From the monthly archives:

May 2010

Come in Agent Netanyahu, mission almost accomplished

by Chris Bertram on May 31, 2010

I’m sure I’m not capable of putting the point better than Flying Rodent:

bq. Let’s say you were a cartoonish, Ahmadinejadesque lunatic fixated on destroying Israel. How would you go about achieving your goal?

Read the rest.

More Liberals In the Mist

by John Holbo on May 28, 2010

Rick Perlstein showed up in comments to my “Liberals In the Mist” thread – after I sort of roped him into it all – providing thoughts on his anthropological interest in conservatism and a confession of longstanding interest in primatology.

And over at the Corner K-Lo links to an interview with Andrew McCarthy on the Bill Bennett show, about McCarthy’s new book – Grand Jihad: How Islam and the Left Sabotage America. Round about minute 10 Bennett asks a ‘quick question’: “Does Barack Obama want the imposition of Sharia Law?” (Tough, but fair.) [click to continue…]

Shappi Khorsandi’s Teenage Diary

by Harry on May 27, 2010

It’s always nice when one’s parents arrive at a taste that one has also arrived at, but independently. Neither my dad nor I read a lot of fiction, but once a year we find out that we’re reading the same novel, rarely a recent one. With my mum its usually the radio — and she told me the other day that I might like Shappi Khorsandi (whom I am on record as adoring). She caught her on teenage diary and, indeed, she is not only loveable, but there are two moments when I started crying with laughter. Sorry, its only available for a few more hours.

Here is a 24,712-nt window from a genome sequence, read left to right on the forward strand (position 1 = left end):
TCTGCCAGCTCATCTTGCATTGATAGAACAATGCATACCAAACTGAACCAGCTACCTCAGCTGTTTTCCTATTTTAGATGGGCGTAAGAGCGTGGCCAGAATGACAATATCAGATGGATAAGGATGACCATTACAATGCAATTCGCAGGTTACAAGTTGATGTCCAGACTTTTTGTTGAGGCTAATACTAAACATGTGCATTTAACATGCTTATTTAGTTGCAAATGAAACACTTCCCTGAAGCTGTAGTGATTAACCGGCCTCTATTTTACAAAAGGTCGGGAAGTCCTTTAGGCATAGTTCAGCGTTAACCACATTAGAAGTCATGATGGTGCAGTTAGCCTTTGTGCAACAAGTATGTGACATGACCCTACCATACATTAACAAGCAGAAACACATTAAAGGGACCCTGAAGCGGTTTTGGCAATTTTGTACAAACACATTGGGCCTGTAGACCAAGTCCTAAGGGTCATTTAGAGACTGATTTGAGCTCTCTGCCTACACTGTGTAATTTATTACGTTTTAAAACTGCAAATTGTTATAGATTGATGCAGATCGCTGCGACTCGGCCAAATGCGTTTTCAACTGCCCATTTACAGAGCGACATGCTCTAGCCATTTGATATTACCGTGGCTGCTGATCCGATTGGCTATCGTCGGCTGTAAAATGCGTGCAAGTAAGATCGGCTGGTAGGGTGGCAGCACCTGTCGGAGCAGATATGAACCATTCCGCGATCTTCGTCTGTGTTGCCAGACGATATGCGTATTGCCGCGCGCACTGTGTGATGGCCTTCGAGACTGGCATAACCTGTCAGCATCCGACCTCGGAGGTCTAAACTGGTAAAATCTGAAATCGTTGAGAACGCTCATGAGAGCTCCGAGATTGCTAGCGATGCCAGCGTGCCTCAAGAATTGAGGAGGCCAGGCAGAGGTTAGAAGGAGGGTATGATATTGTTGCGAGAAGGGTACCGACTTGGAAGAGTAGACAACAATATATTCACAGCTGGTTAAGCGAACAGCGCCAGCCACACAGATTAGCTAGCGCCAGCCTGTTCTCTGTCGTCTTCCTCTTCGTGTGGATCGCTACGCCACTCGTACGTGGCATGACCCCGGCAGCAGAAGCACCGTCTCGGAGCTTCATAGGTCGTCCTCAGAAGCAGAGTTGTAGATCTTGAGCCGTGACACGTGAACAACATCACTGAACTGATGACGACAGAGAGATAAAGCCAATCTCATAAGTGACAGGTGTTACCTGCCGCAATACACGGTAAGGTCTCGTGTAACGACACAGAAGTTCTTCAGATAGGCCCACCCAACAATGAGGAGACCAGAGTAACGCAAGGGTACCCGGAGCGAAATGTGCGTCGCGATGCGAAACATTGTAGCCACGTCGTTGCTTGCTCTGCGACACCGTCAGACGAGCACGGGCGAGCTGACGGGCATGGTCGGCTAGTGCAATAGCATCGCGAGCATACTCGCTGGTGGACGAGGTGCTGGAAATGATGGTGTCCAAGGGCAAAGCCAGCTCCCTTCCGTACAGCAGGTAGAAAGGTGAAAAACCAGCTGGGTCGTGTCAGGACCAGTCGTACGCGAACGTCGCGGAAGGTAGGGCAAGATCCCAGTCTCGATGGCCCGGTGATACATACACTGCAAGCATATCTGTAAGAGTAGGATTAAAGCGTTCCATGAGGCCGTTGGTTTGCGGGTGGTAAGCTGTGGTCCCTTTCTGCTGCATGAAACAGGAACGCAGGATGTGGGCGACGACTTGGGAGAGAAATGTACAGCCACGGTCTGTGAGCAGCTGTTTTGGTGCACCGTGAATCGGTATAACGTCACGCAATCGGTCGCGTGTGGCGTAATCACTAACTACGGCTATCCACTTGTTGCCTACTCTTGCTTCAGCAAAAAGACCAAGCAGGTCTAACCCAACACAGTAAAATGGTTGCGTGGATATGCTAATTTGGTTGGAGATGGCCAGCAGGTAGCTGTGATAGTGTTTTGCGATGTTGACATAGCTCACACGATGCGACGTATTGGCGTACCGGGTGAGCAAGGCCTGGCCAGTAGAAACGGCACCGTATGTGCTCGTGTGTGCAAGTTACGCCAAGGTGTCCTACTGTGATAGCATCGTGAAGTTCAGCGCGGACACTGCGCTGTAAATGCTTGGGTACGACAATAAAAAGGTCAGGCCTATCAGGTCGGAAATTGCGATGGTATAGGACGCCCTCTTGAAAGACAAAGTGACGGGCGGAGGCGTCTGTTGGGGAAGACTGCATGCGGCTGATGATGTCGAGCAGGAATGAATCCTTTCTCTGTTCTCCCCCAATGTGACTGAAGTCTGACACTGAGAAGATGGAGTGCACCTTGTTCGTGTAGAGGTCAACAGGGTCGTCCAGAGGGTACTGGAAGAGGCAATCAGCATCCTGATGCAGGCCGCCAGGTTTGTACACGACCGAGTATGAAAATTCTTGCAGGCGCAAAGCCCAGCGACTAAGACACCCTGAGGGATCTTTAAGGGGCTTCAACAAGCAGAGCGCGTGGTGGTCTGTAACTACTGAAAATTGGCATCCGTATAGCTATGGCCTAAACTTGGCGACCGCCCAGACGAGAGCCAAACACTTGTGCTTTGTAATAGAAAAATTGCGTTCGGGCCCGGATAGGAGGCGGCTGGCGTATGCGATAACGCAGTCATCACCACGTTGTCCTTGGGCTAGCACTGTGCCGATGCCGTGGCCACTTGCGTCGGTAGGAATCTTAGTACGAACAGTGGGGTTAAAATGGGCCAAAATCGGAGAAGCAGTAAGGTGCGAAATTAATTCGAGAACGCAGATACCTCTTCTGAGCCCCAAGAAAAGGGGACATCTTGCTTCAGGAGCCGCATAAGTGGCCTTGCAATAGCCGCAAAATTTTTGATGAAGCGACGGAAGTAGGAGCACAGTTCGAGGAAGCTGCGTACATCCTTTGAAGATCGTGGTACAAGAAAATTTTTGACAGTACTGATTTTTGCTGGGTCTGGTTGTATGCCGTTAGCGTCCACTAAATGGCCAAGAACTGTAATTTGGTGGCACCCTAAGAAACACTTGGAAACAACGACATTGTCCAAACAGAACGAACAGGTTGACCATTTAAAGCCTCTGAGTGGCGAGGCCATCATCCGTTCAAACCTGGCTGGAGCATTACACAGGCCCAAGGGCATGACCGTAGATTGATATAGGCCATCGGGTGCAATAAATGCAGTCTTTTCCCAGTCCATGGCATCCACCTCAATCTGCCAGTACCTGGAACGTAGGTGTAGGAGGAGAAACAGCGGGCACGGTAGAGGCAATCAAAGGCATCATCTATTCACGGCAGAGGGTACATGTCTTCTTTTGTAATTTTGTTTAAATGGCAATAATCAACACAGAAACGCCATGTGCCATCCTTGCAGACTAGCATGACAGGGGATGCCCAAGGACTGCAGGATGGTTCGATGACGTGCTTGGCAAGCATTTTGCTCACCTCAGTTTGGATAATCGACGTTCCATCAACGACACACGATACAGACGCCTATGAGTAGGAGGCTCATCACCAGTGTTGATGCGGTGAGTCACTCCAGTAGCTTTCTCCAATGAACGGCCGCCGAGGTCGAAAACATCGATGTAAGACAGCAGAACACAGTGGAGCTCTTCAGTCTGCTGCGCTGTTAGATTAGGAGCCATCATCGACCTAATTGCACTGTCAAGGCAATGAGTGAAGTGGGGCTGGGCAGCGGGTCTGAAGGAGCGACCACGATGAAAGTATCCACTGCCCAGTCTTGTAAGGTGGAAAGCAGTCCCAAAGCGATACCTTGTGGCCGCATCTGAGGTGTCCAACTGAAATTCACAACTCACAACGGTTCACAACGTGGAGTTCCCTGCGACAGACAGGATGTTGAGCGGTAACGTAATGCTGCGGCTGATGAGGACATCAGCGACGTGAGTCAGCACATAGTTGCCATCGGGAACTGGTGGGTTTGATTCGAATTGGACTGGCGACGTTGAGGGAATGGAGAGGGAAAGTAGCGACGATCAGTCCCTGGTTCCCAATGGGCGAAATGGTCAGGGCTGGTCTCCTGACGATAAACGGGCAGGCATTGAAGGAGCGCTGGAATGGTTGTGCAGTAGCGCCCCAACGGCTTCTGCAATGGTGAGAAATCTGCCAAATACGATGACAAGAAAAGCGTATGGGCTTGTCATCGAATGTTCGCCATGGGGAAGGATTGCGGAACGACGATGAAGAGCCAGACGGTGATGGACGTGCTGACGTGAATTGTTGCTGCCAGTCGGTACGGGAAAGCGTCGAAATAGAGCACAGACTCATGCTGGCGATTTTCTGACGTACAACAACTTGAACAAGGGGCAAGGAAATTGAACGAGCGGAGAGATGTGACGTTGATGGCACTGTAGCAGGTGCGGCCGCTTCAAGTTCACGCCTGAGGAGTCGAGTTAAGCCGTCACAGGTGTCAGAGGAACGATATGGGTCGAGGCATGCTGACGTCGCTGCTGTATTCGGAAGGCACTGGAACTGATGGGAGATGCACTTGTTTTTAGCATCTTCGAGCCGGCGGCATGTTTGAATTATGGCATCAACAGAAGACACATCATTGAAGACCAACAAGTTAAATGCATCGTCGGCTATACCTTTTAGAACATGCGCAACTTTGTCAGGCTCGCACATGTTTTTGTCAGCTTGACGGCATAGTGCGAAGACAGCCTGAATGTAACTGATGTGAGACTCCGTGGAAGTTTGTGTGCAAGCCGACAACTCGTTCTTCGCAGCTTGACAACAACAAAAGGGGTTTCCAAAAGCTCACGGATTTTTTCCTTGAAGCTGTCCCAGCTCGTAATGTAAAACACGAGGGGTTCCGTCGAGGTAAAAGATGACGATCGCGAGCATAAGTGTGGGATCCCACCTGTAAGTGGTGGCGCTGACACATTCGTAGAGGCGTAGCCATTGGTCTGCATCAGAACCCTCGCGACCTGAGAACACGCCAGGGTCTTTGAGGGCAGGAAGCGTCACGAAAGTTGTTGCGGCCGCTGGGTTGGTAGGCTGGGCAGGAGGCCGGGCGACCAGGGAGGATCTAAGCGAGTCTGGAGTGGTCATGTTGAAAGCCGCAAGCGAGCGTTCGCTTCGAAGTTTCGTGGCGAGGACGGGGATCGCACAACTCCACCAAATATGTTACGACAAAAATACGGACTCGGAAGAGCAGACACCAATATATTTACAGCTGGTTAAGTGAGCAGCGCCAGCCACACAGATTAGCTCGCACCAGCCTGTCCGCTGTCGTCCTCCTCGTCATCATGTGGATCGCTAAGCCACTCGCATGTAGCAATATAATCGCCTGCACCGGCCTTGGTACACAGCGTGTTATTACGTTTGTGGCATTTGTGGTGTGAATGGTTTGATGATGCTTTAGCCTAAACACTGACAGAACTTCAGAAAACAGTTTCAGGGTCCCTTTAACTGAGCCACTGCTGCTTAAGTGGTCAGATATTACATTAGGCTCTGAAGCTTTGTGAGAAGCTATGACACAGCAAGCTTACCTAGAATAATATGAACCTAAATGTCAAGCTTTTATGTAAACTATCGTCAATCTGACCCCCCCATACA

Update: aha — and here she explains that her teenage poetry was inspired by Adrian Mole, which, indeed, it sounds like it was.

Stuart White on “Orange Book” liberalism

by Chris Bertram on May 27, 2010

I know, a second successive post linking to Stuart White at Next Left, but his analysis of “Orange Book” liberalism and its distance from egalitarian liberalism is deadly accurate, especially regarding David Laws (Chief Secretary to the Treasury and former VP at JP Morgan). Laws may not be a libertarian, but he may be the closest thing to it in the British political mainstream: certainly more Hayek than Hobhouse:

bq. Reading someone like David Laws, for example, there is at times a clear sense that the free market produces a distribution of income and wealth which is a kind of natural or moral baseline. It is departures from the baseline that have to be justified. Laws and other Orange Bookers are of course not libertarians, so they are prepared to allow that some departures – some tax-transfers/tax-service arrangements – can be justified. (This is the sense in which they remain social liberals, albeit not egalitarian ones.) But the presumption, for Laws, is clearly for ‘leaving money in people’s pockets’. This presumption runs completely counter to one of the basic claims of contemporary liberalism as developed in the work of such as Rawls, Dworkin and Ackerman.

White is quite right to say, of course, that egalitarian liberals also have serious difficulties with Labour on account of its dreadful record on civil liberties. But my sense is that quite a lot (though not all) of that record was the result of channeling the permanent agenda of the Home Office (note the way in which the Tories, in power advocated ID cards with Labour opposed, with the position reversing some time after 1997).

Liberals in the Mist

by John Holbo on May 27, 2010

Jonah Goldberg makes an interesting point, but I’m not sure it was quite supposed to come out the way it did. Namely, there is a recognizable sub-genre of liberal-progressive journo-punditry that might be termed ‘conservatives in the mist’. [click to continue…]